Will the strong jobs report derail the low mortgage rate bandwagon?

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After touching a record low, mortgage rates may begin inching back up following a better-than-expected report on U.S. employment at the height of the Covid-19 pandemic.

The unemployment rate unexpectedly dropped to 13.3 percent in May from 14.7 percent in April, the Labor Department reported Friday. That news helped to push the 10-year Treasury yield higher. Mortgage rates ticked up as well, though they have since fallen back. The 30-year fixed mortgage rate loosely follows yields on the 10-year Treasury note.

But despite the recent increase, mortgage rates may remain fairly steady through 2020.

“Our forecast is still for rates to stay pretty flat this year, maybe with a slight increase,” says Joel Kan, associate vice president of economic and industry forecasting for the Mortgage Bankers Association. The MBA forecasts that rates will stay in the 3.4 percent range through 2020.

Currently, the average rate on a 30-year, fixed-rate mortgage fell to 3.47 percent in Bankrate’s latest weekly survey.

Why mortgage rates could remain flat

The 10-year Treasury is a key benchmark for 30-year mortgage rates. The two generally move in the same direction — if the 10-year Treasury rate moves up, so does the 30-year mortgage rate.

On top of the 10-year Treasury rate, banks add what’s called a spread. It helps to cover operating costs and allows lenders to make a profit so they can continue to operate and fund loans.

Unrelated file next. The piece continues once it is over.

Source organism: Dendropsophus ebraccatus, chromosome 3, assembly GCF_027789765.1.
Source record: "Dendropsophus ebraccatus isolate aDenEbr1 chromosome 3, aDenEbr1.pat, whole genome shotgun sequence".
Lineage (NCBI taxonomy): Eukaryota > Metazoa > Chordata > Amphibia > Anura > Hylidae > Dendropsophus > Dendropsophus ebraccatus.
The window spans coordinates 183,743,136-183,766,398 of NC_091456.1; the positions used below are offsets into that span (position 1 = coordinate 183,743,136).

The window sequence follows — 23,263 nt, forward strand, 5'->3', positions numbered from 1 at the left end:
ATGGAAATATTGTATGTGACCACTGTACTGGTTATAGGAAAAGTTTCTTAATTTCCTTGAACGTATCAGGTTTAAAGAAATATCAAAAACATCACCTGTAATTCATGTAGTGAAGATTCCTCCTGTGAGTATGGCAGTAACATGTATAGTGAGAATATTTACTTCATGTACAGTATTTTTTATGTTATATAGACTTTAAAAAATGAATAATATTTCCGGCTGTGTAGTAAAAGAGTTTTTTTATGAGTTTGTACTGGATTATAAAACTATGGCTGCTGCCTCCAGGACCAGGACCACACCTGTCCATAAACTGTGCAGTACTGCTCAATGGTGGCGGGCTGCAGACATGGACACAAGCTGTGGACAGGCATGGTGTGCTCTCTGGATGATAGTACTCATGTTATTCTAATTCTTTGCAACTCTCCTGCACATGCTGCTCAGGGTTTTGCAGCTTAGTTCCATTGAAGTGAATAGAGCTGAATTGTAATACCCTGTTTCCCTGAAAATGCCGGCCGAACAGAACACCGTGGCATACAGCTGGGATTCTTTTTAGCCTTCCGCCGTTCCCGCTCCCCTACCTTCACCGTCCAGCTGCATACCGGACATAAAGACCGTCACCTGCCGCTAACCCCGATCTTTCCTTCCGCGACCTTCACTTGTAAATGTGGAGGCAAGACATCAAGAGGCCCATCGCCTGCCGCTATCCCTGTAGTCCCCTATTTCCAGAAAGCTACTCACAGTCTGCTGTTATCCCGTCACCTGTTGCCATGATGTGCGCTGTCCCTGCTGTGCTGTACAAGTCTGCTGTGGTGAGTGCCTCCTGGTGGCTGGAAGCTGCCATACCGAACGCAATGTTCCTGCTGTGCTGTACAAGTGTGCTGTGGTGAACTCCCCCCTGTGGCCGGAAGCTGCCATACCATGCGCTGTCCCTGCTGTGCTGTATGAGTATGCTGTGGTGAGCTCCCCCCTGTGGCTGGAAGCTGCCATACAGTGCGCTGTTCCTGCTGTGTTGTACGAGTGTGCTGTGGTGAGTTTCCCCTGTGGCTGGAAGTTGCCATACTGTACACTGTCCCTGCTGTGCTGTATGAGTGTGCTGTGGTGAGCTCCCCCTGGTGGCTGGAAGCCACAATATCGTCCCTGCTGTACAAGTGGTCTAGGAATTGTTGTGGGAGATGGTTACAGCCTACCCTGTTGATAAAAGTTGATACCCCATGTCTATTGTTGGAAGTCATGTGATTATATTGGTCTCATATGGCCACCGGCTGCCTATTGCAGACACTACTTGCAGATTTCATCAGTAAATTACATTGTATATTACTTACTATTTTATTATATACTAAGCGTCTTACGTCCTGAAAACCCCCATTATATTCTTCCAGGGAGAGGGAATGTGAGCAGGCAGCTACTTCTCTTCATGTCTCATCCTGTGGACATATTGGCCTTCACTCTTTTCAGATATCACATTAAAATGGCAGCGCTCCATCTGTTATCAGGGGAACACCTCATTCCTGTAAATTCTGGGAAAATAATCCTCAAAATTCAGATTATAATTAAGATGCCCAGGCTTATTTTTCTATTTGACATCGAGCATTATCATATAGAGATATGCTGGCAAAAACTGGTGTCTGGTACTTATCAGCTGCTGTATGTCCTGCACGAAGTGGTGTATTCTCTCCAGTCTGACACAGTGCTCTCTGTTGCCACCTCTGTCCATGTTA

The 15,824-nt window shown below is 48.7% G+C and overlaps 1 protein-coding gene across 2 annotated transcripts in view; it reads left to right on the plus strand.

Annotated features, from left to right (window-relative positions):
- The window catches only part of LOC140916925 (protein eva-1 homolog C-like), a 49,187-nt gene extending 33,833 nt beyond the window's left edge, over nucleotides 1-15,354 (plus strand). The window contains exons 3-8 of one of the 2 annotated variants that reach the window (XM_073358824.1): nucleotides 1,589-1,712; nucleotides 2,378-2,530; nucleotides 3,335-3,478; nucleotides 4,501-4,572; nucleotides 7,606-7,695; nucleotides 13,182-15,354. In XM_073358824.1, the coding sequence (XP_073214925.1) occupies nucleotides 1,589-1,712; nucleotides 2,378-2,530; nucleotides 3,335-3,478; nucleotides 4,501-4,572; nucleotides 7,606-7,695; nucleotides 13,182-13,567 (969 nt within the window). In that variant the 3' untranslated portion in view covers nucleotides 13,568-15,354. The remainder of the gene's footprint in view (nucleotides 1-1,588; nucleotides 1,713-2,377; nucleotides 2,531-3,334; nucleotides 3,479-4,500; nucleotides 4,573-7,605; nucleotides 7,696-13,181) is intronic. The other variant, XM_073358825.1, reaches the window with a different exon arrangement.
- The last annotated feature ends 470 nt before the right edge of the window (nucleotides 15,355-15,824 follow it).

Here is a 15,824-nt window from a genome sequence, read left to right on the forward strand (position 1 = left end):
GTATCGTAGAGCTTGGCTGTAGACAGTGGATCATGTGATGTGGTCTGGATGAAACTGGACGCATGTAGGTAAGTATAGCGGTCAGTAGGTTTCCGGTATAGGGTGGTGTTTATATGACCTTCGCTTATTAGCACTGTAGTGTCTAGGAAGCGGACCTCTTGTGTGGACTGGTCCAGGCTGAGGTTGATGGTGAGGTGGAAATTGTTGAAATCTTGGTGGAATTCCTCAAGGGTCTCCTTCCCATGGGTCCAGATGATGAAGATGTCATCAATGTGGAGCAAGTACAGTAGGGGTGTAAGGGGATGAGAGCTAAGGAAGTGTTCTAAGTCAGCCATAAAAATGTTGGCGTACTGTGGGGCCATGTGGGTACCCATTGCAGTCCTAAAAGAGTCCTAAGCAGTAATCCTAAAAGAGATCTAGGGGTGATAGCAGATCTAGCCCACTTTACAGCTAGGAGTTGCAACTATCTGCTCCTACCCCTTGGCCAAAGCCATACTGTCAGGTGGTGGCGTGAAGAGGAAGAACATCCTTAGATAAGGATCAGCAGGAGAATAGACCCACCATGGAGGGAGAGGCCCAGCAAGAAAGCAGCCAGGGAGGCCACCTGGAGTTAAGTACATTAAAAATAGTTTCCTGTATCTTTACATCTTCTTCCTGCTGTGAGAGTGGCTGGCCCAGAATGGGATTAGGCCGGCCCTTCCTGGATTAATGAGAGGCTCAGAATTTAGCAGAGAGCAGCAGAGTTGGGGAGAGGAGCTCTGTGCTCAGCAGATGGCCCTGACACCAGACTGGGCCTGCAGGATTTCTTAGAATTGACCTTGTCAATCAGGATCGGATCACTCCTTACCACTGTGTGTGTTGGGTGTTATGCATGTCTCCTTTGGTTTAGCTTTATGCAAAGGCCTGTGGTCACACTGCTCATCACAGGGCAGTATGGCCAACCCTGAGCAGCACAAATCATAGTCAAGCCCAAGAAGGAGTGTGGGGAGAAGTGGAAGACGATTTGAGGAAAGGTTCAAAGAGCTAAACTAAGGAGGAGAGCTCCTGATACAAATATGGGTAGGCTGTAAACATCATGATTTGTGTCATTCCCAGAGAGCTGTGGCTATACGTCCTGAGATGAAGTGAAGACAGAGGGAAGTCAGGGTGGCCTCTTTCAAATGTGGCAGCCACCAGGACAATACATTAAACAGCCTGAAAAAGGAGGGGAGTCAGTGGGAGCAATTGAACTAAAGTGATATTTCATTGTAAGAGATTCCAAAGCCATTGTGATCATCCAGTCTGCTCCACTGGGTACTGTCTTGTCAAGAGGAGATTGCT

The spread is often 1.8 basis points, according to experts. Lately, however, the spread has been abnormally high — as high as 2.72 points.

Kan says one of the potential reasons it’s stayed elevated is because lenders are currently saturated with loans, and they don’t want a lot of new ones to come in. It could also be due to the increased risk lenders take on with high or rising unemployment. Keeping the spread high is one way to guard against that risk.

Due to the high spread, even if the 10-year Treasury rate does move up, mortgage rates might only move up a little or could remain at the same levels, says Kan.

In fact, there’s a chance mortgage rates may even fall due to decreased activity in the market.

“If activity does slow as rates come up, then we might see lenders start to move rates down to bring additional borrowers back in,” says Kan.

What to do as a borrower right now

Mortgage rates have been at some of the lowest levels in history in recent weeks. Even with a slight increase, they’re still at near historically low levels. For many homebuyers and refinancers, now is a good time to lock in a rate. Just make sure to shop around thoroughly before you decide on a lender.

Keep in mind that getting a low rate is just one part of the homebuying process. In many markets, the purchasing process is competitive. You might face a bidding war.

“Work with the lender to make sure you can get that loan closed quickly enough on the transaction — you don’t want to get outbid,” Kan says.

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